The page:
Boy, four, given part of dad's liver in life-saving transplant

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Media captionHarry's father Simon became a living donor after no suitable match was found

A four-year-old boy with a rare disease is recovering well after receiving part of his father's liver.

Harry Maceachen underwent the life-saving transplant operation at Birmingham Children's Hospital on Thursday.

He received a transplant before his first birthday but that liver had begun to fail, so a second one was required.

His father, Simon, donated part of his liver after no suitable match was found from the organ donor register.

More on Harry's story and updates from Shropshire

Harry, from Shrewsbury, was born with biliary atresia, which meant he had blocked bile ducts.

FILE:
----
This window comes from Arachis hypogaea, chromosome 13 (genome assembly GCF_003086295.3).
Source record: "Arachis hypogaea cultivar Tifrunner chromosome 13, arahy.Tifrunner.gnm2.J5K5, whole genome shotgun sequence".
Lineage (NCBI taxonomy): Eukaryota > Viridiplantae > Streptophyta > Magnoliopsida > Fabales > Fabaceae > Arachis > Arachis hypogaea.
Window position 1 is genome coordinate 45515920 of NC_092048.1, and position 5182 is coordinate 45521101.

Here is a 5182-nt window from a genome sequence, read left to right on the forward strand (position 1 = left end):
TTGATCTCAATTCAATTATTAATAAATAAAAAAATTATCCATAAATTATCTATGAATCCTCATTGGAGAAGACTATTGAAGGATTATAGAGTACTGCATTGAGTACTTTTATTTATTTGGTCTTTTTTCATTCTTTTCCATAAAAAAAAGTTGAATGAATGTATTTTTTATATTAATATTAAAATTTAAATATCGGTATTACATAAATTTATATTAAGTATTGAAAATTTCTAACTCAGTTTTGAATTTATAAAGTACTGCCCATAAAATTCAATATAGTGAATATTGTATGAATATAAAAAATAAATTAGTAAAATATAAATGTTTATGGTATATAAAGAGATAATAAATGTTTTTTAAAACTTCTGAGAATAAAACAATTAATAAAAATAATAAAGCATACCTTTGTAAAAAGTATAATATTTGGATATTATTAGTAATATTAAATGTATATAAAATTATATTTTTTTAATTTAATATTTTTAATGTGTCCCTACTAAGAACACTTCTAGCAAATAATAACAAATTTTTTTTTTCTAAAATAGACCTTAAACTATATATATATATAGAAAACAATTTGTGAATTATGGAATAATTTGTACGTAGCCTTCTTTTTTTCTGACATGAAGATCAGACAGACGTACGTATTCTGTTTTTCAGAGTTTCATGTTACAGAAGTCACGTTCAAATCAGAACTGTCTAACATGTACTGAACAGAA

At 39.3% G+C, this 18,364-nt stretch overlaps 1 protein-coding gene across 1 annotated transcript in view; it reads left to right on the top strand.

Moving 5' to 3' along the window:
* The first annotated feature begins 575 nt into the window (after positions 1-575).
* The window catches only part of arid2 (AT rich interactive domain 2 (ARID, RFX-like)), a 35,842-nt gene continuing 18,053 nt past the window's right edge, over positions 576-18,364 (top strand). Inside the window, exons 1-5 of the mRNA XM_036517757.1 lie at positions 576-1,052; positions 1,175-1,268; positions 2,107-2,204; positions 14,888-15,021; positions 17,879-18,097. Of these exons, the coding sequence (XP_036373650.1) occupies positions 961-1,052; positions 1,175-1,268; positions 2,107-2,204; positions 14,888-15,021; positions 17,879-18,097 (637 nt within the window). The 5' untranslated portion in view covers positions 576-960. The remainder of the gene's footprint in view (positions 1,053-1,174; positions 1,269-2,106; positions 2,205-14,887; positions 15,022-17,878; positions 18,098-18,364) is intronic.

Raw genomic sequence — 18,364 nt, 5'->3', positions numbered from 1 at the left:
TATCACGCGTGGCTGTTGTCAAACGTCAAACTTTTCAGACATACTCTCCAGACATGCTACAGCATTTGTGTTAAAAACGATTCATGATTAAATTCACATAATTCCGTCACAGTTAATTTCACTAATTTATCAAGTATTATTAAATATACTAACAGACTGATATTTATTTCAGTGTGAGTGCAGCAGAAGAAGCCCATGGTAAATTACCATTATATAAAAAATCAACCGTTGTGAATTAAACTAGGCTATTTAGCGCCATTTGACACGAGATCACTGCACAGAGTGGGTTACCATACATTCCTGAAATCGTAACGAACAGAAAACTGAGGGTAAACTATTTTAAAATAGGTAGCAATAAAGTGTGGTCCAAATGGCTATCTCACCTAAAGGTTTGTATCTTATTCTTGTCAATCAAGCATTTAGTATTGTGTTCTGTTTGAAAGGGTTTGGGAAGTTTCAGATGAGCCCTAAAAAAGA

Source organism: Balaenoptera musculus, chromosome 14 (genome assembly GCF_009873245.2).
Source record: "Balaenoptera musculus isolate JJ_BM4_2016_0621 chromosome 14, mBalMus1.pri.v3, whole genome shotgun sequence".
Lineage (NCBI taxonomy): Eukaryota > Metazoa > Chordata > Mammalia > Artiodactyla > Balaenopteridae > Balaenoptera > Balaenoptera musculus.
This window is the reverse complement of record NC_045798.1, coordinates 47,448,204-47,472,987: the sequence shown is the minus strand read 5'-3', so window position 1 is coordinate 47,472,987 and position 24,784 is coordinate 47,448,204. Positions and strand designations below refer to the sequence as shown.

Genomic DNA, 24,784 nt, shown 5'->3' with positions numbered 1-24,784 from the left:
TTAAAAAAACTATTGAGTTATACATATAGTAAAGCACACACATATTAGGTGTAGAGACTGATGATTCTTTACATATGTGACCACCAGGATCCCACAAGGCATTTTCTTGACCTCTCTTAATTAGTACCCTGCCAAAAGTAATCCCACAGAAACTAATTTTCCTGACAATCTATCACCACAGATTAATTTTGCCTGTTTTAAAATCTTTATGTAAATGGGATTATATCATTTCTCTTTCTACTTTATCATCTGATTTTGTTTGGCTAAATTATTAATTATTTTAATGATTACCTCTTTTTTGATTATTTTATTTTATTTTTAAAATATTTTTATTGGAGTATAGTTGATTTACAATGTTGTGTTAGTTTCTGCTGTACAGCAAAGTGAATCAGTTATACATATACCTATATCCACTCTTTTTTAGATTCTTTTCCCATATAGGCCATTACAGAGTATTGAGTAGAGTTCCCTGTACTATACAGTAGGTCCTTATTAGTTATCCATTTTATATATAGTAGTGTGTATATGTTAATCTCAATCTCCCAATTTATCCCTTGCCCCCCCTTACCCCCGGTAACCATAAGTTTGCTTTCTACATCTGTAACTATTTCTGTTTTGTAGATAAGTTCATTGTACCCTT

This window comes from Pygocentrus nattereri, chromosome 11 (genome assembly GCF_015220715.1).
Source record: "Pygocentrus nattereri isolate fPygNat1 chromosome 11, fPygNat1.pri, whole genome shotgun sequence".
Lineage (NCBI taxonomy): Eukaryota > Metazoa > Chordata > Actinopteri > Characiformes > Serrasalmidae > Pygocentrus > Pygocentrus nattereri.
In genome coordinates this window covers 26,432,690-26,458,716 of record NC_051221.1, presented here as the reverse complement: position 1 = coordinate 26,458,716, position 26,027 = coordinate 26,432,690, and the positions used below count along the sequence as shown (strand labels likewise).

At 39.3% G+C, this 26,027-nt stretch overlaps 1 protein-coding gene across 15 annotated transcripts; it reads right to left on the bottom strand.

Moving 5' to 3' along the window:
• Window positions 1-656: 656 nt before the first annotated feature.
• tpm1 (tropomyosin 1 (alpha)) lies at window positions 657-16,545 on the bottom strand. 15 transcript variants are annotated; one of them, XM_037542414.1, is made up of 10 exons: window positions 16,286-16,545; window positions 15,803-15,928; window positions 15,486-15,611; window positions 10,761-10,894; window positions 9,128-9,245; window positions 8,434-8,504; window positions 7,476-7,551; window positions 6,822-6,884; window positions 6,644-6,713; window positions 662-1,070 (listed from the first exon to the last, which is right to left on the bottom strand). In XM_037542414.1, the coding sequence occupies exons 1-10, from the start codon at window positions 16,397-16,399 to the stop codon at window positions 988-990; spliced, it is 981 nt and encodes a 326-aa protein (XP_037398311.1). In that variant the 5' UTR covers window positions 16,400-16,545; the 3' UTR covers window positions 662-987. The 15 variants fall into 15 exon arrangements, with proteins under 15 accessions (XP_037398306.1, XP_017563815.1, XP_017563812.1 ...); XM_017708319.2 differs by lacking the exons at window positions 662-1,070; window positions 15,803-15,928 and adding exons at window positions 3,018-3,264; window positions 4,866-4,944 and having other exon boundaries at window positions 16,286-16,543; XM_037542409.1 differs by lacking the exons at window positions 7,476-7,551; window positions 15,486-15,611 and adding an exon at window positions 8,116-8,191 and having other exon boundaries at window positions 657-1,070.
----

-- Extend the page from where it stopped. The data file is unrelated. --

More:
Father and son were treated at different hospitals and are both recovering well, doctors said.

Mr Maceachen was operated on at Queen Elizabeth Hospital in Birmingham, where part of his liver was removed.

This was then transported to the children's hospital, where Harry was treated.

Image copyright Clare Maceachen
Image caption Simon Maceachen, pictured with his wife Clare and children Sam and Harry, underwent surgery at Birmingham's Queen Elizabeth Hospital

'Live donors'

Most transplants are donated from people who have died.

The liver is the only internal organ that can regenerate so a transplant can be taken from a living person.

Darius Mirza, transplant surgeon at Queen Elizabeth Hospital, said: "The pool of available donors, particularly for children, is very small.

"Currently less than 5% of transplants are performed from live donors," he said.

Image copyright Clare Maceachen
Image caption Harry (left) pictured with two-year-old brother Sam, was born with biliary atresia

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